The newspaperman’s art of rubbishing someone, while appearing professional and even-handed was the principal object of my harrumphing in this week’s Issues Etc. podcast. Host Todd Wilkin and I discussed two of my recent GetReligion posts concerning the BBC’s coverage of the anti-gay marriage march in Paris and the Sydney Morning Herald‘s coverage of the Australian government’s commitment to preserve religious freedoms for religious entities under a future Bill of Rights.
Todd opened the show with a question about media bias, asking how news organizations could spin stories to show their approval or disapprobation of a topic, while maintaining the appearance of fairness. I responded with an outline of my story about the game’s played by the BBC’s man in Paris, before turning to the hard left politics of the SMH.
To the casual listener the BBC’s report would appear measured, while the SMH’s story was over the top. But if one knew how the game was played — how to rubbish an issue, person or movement with selective polling, ridicule, framing the story against interests, omission of pertinent facts and context, unbalanced quotes and comments and misdirection of issues (asking questions not germane to a story) — it was quite clear the BBC took a hatchet to French anti-gay marriage marchers and sought to chop them down to size.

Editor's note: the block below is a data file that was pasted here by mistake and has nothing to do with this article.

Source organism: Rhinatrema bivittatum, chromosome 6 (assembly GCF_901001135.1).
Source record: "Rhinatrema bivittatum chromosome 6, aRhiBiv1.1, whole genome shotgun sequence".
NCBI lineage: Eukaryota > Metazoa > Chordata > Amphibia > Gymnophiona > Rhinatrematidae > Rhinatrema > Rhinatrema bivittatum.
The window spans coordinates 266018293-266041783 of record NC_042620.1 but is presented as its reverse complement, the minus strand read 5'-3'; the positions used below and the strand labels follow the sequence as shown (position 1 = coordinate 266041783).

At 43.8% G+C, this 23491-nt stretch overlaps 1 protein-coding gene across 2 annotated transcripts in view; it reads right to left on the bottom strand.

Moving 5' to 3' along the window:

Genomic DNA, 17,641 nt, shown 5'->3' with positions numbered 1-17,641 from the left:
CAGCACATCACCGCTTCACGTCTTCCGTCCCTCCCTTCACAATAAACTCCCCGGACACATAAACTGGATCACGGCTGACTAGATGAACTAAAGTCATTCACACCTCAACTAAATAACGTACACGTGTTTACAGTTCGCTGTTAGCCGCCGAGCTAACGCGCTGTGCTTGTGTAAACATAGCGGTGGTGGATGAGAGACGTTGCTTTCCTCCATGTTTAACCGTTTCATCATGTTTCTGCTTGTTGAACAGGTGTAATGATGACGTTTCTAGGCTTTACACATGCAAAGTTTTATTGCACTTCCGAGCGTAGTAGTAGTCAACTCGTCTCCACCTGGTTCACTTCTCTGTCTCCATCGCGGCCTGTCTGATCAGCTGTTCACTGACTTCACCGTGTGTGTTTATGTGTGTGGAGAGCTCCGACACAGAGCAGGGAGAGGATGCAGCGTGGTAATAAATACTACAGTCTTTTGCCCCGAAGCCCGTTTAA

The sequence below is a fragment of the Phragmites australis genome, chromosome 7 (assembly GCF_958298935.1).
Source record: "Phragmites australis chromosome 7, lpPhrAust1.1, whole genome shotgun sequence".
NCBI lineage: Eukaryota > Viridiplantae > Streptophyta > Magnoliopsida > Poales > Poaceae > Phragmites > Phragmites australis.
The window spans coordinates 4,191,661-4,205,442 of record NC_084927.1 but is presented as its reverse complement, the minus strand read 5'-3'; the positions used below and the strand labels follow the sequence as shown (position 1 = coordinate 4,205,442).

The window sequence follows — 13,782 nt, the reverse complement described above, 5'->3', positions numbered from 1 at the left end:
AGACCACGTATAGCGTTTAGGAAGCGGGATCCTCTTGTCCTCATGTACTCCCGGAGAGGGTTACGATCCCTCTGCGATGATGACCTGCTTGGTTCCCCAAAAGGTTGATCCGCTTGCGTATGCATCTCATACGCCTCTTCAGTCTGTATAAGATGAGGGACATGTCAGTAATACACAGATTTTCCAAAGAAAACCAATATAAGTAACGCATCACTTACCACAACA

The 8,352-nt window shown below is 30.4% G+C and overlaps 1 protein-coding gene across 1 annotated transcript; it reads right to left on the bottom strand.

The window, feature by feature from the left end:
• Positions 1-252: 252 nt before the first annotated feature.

Twenty minutes later I came up for air, took a deep breath and my segment concluded. Radio appearances are a challenge. Television is easy. I am quick to pick up visual cues while I miss verbal ones. If I am going long or off topic on video I can usually tell by the expression on the host’s face or the frantic hand gestures of his producer (usually a hand passing rapidly across the throat then followed by outstretch hands with fingers splayed). This means five seconds or for God’s sake stop!
I don’t get that sort of feedback with radio. This leaves me worrying that my critique of the shortcomings of others comes off as the Two-minute Daily Hate or priggishness.